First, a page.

But the gorgeous views from 17-Mile Drive were only a warmup for what came next. Francis McComas described Big Sur as the “greatest meeting of land and water in the world.” I don’t think he’s wrong. The serpentine coastline was punctuated with dramatic islands of rock spires and outcroppings. Sheer cliffs dropped hundreds of feet into the ocean. Around each bend was another breathtaking visage of rugged coastline. Rosie was back in her element, effortlessly nipping the apex of each curve and bend.
As we climbed the hills away from the sea, the temperature began to climb as well. While the marine layer had cooled us along the coast, we were unaware that the temperature a few miles inland was almost 100°F. Because of my early experience overheating Rosie, I was exceedingly cautious not to do it again. Over the previous year, I had become accustomed to using the heater as a second radiator to pull more heat away from the engine. Unfortunately, it dumped that heat directly into the cockpit. Shelby curled up on the seat to get her feet as far away from the heater as possible; I didn’t have that luxury. For 45 minutes we sweated through our shirts, keeping a watchful eye on the temperature gauge.
Not wanting to suffer the heat again, we started our next day in the cool of the early morning. We returned to the coast at Moro Rock and followed the roads inland as they gravitated to the population centers of Southern California. Outside Santa Barbara, we stopped at Moss Motors. A few employees came out and we chatted for a while about the trip. Knowing we would eventually hit traffic in LA, we got back on the road. A small detour through Malibu gave us a glimpse at some of the famous homes in the area. In Santa Monica we took Ocean Avenue. That’s when we found the traffic. And it didn’t let up until almost Long Beach.
Our hotel for the night was the Queen Mary, the White Star ocean liner moored in Long Beach. We caught a quick glimpse of it as we were crossing the high arching bridges of the Seaside Highway. But it was soon obscured by the colossal machinery that serves the port. Cranes danced back and forth, whisking shipping containers from one place to another.
We exited the freeway, following the directions to the Queen Mary. As I was looking for our left turn, Shelby started yelling. A semi-truck with an empty trailer was entering our lane from the right, seemingly oblivious to our presence. As the rear tires of his trailer closed in on us, I braked hard and jerked the steering wheel to the left. Unfortunately, the center line was marked with pylons, and Rosie took two of them out with the maneuver. The truck continued on, unfazed by the close call. At the next opportunity, we pulled over to assess the damage. Fortunately, everything was fine mechanically. Rosie’s front bumper had completely flattened one pylon. The other left small scuff on her rear fender, but it was just a bruise. Somewhat shaken but glad to be in one piece, we continued to The Queen Mary.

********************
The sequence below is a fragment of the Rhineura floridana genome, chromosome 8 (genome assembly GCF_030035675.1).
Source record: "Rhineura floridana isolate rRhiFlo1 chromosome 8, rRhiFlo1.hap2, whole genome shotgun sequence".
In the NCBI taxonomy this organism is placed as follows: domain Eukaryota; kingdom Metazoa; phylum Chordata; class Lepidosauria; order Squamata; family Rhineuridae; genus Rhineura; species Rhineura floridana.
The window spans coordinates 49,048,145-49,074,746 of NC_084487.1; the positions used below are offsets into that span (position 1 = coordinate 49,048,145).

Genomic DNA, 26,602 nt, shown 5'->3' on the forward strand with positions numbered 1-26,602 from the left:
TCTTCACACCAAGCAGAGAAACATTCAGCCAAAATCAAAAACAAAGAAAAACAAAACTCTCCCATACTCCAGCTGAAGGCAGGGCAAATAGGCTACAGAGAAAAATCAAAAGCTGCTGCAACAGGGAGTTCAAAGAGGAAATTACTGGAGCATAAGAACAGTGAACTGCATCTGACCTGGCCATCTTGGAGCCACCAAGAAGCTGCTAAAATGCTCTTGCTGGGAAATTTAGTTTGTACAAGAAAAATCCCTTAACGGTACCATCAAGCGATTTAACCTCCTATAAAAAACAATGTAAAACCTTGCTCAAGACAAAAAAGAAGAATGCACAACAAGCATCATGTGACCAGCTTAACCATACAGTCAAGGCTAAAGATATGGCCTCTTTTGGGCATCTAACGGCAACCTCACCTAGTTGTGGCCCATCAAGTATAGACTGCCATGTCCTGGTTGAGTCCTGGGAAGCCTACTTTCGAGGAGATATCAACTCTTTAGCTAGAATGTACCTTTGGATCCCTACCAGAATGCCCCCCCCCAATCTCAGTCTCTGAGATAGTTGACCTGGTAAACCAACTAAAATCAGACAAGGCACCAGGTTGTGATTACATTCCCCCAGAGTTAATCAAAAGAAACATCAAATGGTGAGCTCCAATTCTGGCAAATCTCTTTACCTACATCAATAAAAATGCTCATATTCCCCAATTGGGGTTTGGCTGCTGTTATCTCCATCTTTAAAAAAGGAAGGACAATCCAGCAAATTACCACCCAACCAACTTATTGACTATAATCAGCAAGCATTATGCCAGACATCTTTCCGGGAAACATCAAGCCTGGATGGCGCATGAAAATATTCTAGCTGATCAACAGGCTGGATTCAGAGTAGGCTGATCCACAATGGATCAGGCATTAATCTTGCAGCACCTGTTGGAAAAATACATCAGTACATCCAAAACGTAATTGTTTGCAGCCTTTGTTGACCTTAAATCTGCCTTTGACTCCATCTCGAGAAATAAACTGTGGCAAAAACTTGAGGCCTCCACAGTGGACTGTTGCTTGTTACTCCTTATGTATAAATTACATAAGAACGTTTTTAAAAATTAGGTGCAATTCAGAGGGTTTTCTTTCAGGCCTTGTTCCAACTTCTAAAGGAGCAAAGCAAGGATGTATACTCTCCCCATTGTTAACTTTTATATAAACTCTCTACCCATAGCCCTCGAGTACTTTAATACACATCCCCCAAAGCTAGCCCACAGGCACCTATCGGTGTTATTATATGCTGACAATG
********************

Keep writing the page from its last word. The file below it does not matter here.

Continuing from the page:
When I booked the hotel, I wasn’t sure if it would be a good place to stay or more of a gimmick. The reviews were good, so I took the chance. I’m glad that I did; It was by far the best hotel (and museum) of the trip. The ship had been restored and guests had free reign to explore. The rooms were kept in fairly original condition. Since we’d splurged on an ocean view (a $20 upgrade), we had two portholes overlooking downtown Long Beach. After checking in, we grabbed a drink at the Observatory Bar on the bow of the ship to unwind from the day.
In the morning we enjoyed breakfast at one of the ship’s restaurants before spending few hours exploring. Feeling satisfied with our exploration of the ship, we got on the road. We only had to make the short trip down to San Diego where we were staying with Shelby’s cousin Karen and her family. We attempted to follow what was left of the Pacific Coast Highway, but soon found that it was just a congested local road, so we returned to the interstate.
At a gas station south of Los Angeles, a black Nissan Z pulled up to the pump behind us. As the octogenarian driver got out, he noticed our Colorado plates and commented on how far from home we were. He proceeded to tell us about how, back in the 1950s, he had driven an MG TD from Washington DC to Los Angeles in the middle of summer. To keep the engine from overheating, he’d hung canvas water bags in front of the radiator, a technique I had started pondering on our infernal drive into Paso Robles. As parting advice, he glanced back at his Z with a smile and told me, “Don’t ever outgrow sports cars!”
After we got to San Diego, we met Karen, her husband Eric, and their seven year old daughter Katya for dinner at a Thai restaurant. After dinner, it was decided that Katya should drive with me in the convertible and Shelby would go Karen and Eric. We strapped her booster into Rosie’s passenger seat and took off. As we pulled onto the freeway, she began giggling uncontrollably. “Having fun?” I asked. “My hair is flying everywhere,” she responded, “I would say it’s annoying, but really I love it.” At an interchange, we got separated from the lead car, but fortunately the precocious 7-year-old was able to give me exact directions back to her house.
I dropped Shelby off at the airport before 6:00 AM. She had to be back in Denver for a wedding, so Rosie and I would be on our own again for the last leg home. My original plan had been to do a longer drive out of San Diego, aiming for Flagstaff. Unfortunately, a heat wave had settled in over the southwest. Daily high temperatures around the California-Arizona border were over 120°F. Driving in those temperatures could easily kill Rosie. And if Rosie died on a desert back road, I would be in trouble. The only option was to drive at night.